Up to this point in the current article, "State" more accurately can be termed "proto-State", a government that has assumed more power and responsibility over more aspects of society, with the populace – while not fully unified and identified with the authority – still having strong allegiance to it. It may be argued that the State Hegel and Durkheim were describing never has existed, although the protoState of Fascist Italy was well along the way to becoming a State. So, too, the U.S. government under Roosevelt was progressing along a similar path. Yet, none of these proto-States has satisfied the criteria Hegel set forth, again, social organicity, the search for truth, and the nature of how the individuals and society identify themselves in terms of the other.
The abuses heaped by critics on "the State", then more accurately bring into view governments and the lesser-developed proto-States. More accurately, "government" usually is conflated with "proto-State" and even "State", although discerning where one ends and the next begins can be very difficult. Governments often have been disunified, corrupt, and failing their citizens but usually to a lesser extent proto-States. Because of their synonymously using "government", "protoState", and State", we now can understand more why critics in their anti-State attacks equate "government" (especially "big government") with "State" or proto-State. In order of desirability and capability of meeting Hegel's criteria for an ideal society, we have the lowest – governments, followed by the proto-State, and finally the State.
It is difficult, if not impossible, to imagine a happy, unified society as the State having criminality within, save as an organism beset by disease. The State has a greater capacity to treat that disease, as opposed to a group of persons calling themselves a society or government and having no direction. Because to this date we cannot point to any Hegelian State in history, we only can review proto-States. The less developed a society is in terms of coherence, ethics, purpose, and the rest of what Hegel and Durkheim were setting forth, the greater level of discord, crime, violence, corruption, and overall misery.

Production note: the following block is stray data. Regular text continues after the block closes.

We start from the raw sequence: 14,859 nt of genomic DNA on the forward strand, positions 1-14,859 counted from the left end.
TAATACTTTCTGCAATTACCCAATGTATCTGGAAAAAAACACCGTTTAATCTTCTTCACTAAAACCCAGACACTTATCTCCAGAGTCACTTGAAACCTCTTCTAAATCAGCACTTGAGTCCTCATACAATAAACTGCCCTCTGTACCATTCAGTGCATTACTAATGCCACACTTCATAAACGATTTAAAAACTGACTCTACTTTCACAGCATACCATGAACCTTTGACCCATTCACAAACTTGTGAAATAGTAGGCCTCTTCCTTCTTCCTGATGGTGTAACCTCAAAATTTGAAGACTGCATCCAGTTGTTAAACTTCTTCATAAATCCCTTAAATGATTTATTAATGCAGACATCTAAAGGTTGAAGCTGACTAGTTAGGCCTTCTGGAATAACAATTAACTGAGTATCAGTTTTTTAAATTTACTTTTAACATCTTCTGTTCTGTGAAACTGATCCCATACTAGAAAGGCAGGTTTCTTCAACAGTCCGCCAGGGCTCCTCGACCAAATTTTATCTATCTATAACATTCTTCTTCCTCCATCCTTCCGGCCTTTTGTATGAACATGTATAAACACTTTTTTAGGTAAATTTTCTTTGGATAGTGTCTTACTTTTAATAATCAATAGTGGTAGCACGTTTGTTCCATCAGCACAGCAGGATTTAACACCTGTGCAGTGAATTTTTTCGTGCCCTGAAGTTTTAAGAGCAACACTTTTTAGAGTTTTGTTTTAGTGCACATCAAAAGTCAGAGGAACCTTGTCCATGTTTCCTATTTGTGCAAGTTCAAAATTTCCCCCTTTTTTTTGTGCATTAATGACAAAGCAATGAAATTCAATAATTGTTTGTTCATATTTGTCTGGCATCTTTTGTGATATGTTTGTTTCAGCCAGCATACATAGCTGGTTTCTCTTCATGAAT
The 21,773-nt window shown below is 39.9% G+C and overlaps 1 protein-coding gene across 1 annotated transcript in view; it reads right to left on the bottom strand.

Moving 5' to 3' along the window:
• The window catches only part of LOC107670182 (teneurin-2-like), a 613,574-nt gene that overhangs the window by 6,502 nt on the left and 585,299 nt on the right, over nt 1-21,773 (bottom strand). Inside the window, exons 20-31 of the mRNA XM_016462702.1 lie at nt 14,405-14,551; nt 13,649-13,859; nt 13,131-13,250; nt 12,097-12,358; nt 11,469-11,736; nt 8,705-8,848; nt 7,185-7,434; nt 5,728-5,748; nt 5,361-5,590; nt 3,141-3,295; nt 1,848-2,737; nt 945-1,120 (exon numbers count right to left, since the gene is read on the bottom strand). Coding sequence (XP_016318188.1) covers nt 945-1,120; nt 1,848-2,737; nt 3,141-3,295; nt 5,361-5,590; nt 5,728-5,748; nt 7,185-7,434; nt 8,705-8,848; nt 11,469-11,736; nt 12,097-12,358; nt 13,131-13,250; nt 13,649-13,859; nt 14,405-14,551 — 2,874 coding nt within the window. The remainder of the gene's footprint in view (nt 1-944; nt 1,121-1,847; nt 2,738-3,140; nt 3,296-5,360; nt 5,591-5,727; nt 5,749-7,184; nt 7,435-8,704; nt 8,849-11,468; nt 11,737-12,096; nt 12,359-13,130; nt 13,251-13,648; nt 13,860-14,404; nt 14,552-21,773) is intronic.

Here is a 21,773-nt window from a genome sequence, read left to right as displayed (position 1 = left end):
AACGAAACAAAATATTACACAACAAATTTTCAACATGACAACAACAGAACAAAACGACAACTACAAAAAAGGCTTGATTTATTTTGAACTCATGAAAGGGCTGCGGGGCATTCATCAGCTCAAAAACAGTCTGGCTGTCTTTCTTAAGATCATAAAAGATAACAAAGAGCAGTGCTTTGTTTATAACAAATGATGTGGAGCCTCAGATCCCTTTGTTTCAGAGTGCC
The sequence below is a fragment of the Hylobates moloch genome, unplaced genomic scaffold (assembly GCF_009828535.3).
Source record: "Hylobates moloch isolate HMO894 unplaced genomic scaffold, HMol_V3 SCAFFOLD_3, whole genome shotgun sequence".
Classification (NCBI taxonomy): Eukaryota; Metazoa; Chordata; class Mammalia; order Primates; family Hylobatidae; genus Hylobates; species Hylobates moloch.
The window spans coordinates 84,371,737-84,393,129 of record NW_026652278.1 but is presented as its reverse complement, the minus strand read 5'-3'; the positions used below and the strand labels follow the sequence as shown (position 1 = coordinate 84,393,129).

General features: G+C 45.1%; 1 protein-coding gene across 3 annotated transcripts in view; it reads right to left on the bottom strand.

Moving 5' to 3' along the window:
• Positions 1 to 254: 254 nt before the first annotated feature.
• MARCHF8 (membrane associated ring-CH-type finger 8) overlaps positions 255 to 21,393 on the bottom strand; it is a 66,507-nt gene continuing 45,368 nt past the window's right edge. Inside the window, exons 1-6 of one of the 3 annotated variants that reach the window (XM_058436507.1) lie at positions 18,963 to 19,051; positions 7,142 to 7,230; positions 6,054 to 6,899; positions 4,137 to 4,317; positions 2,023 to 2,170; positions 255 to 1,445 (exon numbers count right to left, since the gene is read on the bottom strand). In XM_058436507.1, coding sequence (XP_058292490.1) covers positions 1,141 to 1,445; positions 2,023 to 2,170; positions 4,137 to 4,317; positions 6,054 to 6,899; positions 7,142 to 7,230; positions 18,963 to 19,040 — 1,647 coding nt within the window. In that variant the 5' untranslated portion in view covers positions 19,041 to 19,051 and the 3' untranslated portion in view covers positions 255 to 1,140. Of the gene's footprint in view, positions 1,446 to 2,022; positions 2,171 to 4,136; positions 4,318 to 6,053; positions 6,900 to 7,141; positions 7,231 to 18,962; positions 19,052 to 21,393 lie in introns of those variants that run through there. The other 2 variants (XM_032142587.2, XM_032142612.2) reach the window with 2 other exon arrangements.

So, let's put the crimes of these governments and proto-States into historical perspective. How many children have been victims of murder and abuse by their parents throughout history? How many crimes has the Church committed during its 2000-year history? Remember, the people were not integrated into the monarchies but only objects of it. Neither were the people the serfs, merchants, and royalty, nor the clergy the former. A quick look at the Inquisition will confirm that.
Being prone to violence and abuse is part of human nature; but so is its opposite; the ability to overcome, to sacrifice, but the greater development of the proto-State towards the State, the less violence will there tend to be. In passing, remember that in Nazi Germany, the people, rather than being integrated into the State, were mere objects of a band of thugs calling themselves "the State". One only need research and discover that a sense of integration and well-being lessen the tendencies to discord. In the Nazi case, one cannot logically argue that the Gestapo represented the people being integrated into anything resembling a State. The same applies to Stalin.
As individuals, we are guilty of moral crimes at times. We are also able to overcome our darker sides at times. When judging institutions, taking a cookie cutter approach would be intellectually dishonest, even more reason to examine these governments and proto-States on a case-by-case basis, asking, again, questions about how well they are integrated and how close they come to Hegel and Durkheim. To get a good apprehension of the nature of the State we must consider what a State really is, its approximations – the proto-States, governments, and the history of each, the good and the bad, along with the purposes and structures of these social organizational types manifest over time. Once we do that the erroneous idea that the State is inherently dangerous or prone to abuses comes to naught as these same defects can be seen in all of us.